Therapies are not customized for each patient and often many different options are tried in several hospitals to no avail. The problem is the inability of doctors to pinpoint the root cause of the disease. Normal radiological methods don’t necessarily help to diagnose a condition. Lately, DNA sequencing methods, such as those offered by Illumina, helped to diagnose the causes of an inflamed bowel of a six year old child after a hundred surgeries failed. The DNA sequencing data can also be mined to glean insights about the most effective treatments.
Health care costs are high also due to the structure of the industry. In the health delivery segment of the industry, hospital monopolies in local areas and regions raise the cost of services. Consolidations of hospitals are believed to add $12 billion a year to costs. The value chain could be broken up and individual tasks performed with much greater efficiency. Physician owned specialized hospitals are fierce competitors of General Hospitals especially in states with lighter regulation. In the thirty two states in which they do exist, physician hospitals are the top performers in nineteen of them and among the top in thirteen[v]. Regulation prevents them from operating in the remaining twenty of them.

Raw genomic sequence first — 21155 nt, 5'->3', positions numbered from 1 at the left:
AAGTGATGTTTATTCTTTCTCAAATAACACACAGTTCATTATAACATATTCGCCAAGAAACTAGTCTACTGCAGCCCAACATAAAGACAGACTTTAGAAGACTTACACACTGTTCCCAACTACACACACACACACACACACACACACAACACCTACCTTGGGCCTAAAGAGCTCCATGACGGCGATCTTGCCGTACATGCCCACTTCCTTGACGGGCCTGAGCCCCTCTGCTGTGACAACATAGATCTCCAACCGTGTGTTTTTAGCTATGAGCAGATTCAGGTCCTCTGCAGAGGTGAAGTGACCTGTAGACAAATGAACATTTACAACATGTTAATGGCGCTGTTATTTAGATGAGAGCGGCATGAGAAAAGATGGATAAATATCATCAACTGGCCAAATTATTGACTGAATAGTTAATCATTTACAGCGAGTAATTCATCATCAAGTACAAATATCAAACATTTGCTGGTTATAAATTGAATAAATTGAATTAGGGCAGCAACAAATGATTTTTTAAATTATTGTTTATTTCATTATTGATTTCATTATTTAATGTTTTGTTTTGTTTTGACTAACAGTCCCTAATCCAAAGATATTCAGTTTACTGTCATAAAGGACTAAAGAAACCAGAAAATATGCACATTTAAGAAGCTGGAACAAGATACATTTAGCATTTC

In the risk management component of the industry, insurance plans are not portable outside a state or a medical group. Most insurance plans are paid by employers or by the Government for the elderly. Users of insurance plans don’t have much incentive to shop for health care or realize savings by participating in wellness programs. Health Savings Accounts (HSAs) put consumers of healthcare in charge of their choices by letting them spend out of their own pocket or from savings reserved for the purpose. They are expected to drive down costs by shopping for alternatives, evaluation of the value they are receiving for the money they pay and by becoming more aware of their own health risks. The evidence about the experience with HSAs is mixed; enrollment has increased, premiums are lower compared to traditional plans[vi] and their rate of increases is lower. The differences are smaller when adjustments are made for the age and the risk of the buyers of consumer plans and the traditional plans[vii]. On the other hand, the evidence on quality of care received by buyers of HSAs is mixed as is the care they take to search for their best option and lifestyle choices to lower their healthcare costs.